Five Stations Of Life From Which To Achieve The Highest Goal

[Shri Krishna]“I wish that all those calamities would happen again and again so that we could see You again and again, for seeing You means that we will no longer see repeated births and deaths.” (Queen Kunti speaking to Lord Krishna, Shrimad Bhagavatam, 1.8.25)

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विपदः सन्तु ताः शश्वत्
तत्र तत्र जगद्-गुरो
भवतो दर्शनं यत् स्याद्
अपुनर् भव-दर्शनम्

vipadaḥ santu tāḥ śaśvat
tatra tatra jagad-guro
bhavato darśanaṁ yat syād
apunar bhava-darśanam

1. Unmarried

The four Kumaras are brahmacharis for life. They perpetually follow the vow of celibacy. They are able to best serve the Supreme Personality of Godhead through this choice.

2. Married

Queen Kunti worships God directly in His avatara of Shri Krishna. Kunti Devi’s prayers are wonderful in the sense that she asks nothing in return for her worship. She even goes as far as to pray for difficulties to return, for when there is adversity there is always remembrance of the great well-wisher to her family.

3. Gainfully employed

[boatman taking Sita-Rama-Lakshmana]In the lila of Shri Rama, there is the interaction with the boatman. This person has a simple occupation. It would not normally stand out, but his devotion ends up attracting God. Rama asks to be taken across a distance upon that boat, and the person at the helm is able to provide valuable service at a much needed time.

4. Childhood

It is said that Maharaja Parikshit used to worship the Supreme Lord while as a child. There is also the famous example of Prahlada Maharaja. Though the child is a dependent of the parents and caretakers, they still can carve out an area all their own, a kind of playing field to dedicate thoughts and prayers to the one who is always close by.

यो मां पश्यति सर्वत्र
सर्वं च मयि पश्यति
तस्याहं न प्रणश्यामि
स च मे न प्रणश्यति

yo māṁ paśyati sarvatra
sarvaṁ ca mayi paśyati
tasyāhaṁ na praṇaśyāmi
sa ca me na praṇaśyati

“For one who sees Me everywhere and sees everything in Me, I am never lost, nor is he ever lost to Me.” (Lord Krishna, Bhagavad-gita, 6.30)

5. A renounced mendicant

The acharyas within the Vaishnava tradition are typically worshiped within this stage of life. This is likely when they became prominent in their efforts to serve in the mood of choice. Without being hindered by attachments and daily responsibilities, they were able to compose beautiful poetry, write books, give lectures, travel from here to there, open temples, and accept disciples who would continue the culture moving forward.

His Divine Grace A.C. Bhaktivedanta Swami Prabhupada explains that a person can achieve perfection from any station in life. By adopting and practicing the principles of devotional service, the travel is essentially the same.

We can use the example of a person interested in personal fitness. While at home, they follow a standard routine of exercise and nutrition. They hit the gym on a regular basis, flowing through exercises in a series. They do the repetitions to target the different parts of the body, with regular intervals of rest.

It may so happen that the same person has to travel a great distance. Maybe to attend a wedding. Perhaps as part of a business conference. In the hotel at which they stay, there is no fitness facility. There is no opportunity to visit a gym.

This does not mean that the exercise routine has to be interrupted. Rather, there are ways to adapt to the situation. Similar exercises can be conducted in a bedroom, with a little creativity and ingenuity. This means that the march towards the goal continues, despite the change in circumstances.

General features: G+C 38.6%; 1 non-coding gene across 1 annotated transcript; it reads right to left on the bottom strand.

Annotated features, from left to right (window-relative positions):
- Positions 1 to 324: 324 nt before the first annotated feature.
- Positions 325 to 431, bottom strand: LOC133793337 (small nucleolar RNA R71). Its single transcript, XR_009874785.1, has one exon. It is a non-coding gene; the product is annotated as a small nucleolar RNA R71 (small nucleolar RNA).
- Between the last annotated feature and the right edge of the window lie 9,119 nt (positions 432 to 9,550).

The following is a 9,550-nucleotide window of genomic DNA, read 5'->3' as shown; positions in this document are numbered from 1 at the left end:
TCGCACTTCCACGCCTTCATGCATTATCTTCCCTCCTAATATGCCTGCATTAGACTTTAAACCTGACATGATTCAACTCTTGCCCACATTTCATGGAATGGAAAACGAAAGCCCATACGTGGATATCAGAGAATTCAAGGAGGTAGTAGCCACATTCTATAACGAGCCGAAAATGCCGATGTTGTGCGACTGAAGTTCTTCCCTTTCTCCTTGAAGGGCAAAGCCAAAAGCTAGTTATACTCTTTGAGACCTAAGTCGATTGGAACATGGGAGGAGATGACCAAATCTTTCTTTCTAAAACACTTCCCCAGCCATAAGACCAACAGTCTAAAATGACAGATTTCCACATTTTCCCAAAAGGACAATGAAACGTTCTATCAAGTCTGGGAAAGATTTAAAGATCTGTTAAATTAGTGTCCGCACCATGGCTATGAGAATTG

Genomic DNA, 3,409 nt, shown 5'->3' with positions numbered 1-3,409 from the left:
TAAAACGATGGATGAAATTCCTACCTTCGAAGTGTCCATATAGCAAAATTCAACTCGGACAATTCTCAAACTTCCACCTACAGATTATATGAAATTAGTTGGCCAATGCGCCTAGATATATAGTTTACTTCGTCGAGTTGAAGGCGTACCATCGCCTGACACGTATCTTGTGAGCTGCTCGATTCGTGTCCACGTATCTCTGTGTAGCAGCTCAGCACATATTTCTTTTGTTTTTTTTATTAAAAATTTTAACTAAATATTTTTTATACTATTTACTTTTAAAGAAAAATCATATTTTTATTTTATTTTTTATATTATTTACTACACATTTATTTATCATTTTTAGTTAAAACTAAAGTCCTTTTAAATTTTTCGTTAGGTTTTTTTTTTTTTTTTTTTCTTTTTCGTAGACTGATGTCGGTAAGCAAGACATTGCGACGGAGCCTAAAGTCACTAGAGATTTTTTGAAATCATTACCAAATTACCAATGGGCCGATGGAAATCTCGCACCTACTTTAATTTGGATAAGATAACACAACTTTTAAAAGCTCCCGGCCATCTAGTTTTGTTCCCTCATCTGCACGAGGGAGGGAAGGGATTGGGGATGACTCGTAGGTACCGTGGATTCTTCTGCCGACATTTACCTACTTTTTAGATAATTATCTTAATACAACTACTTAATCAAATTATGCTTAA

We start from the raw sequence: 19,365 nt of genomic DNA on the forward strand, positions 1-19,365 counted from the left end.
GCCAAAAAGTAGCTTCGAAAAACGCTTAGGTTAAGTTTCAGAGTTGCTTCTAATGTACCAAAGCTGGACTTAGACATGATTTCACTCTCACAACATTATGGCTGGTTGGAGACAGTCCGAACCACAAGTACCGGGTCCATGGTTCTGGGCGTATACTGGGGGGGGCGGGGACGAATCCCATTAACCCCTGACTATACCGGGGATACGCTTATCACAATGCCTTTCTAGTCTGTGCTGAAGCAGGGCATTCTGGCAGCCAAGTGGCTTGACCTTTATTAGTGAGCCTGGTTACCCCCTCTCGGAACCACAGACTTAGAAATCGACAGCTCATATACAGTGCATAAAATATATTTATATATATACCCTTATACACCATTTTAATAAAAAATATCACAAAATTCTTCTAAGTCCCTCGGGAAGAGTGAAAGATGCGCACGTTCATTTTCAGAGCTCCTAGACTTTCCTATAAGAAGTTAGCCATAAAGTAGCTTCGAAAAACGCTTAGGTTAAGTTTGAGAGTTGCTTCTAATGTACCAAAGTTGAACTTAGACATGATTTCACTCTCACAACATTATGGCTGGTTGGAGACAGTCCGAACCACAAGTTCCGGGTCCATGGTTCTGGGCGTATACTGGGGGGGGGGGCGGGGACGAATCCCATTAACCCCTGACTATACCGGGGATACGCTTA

In the same way, success in devotional service is not based on the station of life. This only makes sense, since there is no guarantee to progress through a standard flow. A person within student life must have the potential to achieve success. Otherwise, consciousness of God would be dependent on material evolution, and God is certainly above all the modes of nature.

त्रैगुण्यविषया वेदा निस्त्रैगुण्यो भवार्जुन ।
निर्द्वन्द्वो नित्यसत्त्वस्थो निर्योगक्षेम आत्मवान् ॥

trai-guṇya-viṣayā vedā
nistrai-guṇyo bhavārjuna
nirdvandvo nitya-sattva-stho
niryoga-kṣema ātmavān

“The Vedas mainly deal with the subject of the three modes of material nature. Rise above these modes, O Arjuna. Be transcendental to all of them. Be free from all dualities and from all anxieties for gain and safety, and be established in the Self.” (Lord Krishna, Bhagavad-gita, 2.45)

[Shri Krishna]The recommendation is that we stick to the principles of devotional service in whatever circumstances we find at the present moment. There is the saying, bloom where you are planted. Not that we will artificially inhibit growth or needlessly torture ourselves in a perilous condition, but we should know that simply changing stations will not automatically carry a positive impact.

न च सीता त्वया हीना न चाहमपि राघव।
मुहूर्तमपि जीवावो जलान्मत्स्याविनोद्धृतौ।।

na ca sītā tvayā hīnā na cāhamapi rāghava।
muhūrtamapi jīvāvo jalānmatsyāvinoddhṛtau।।

“O Rama, You should know that just as fish cannot survive when taken out of water, neither Sita nor I can live without You for even a moment.” (Lakshmana speaking to Lord Rama, Valmiki Ramayana, Ayodhya Kand, 53.31)

There is the example of Sita Devi worshiping her husband, Shri Rama, within the forest. Whether near the mountains of Chitrakuta or roaming the abandoned fields of Dandaka, she continues in her dharma. The same for Lakshmana, who is Rama’s younger brother. They look to Rama as their everything, like the fish attached to the conditions of the water.

In Closing:

Attachment at the base,
Not after conditions to chase.

Changing from here to there,
Mattering how much aware.

Consciousness on Him fixed,
Whether alone or with others mixed.

Sometimes praying for difficulty to return,
Easier towards Hari to turn.

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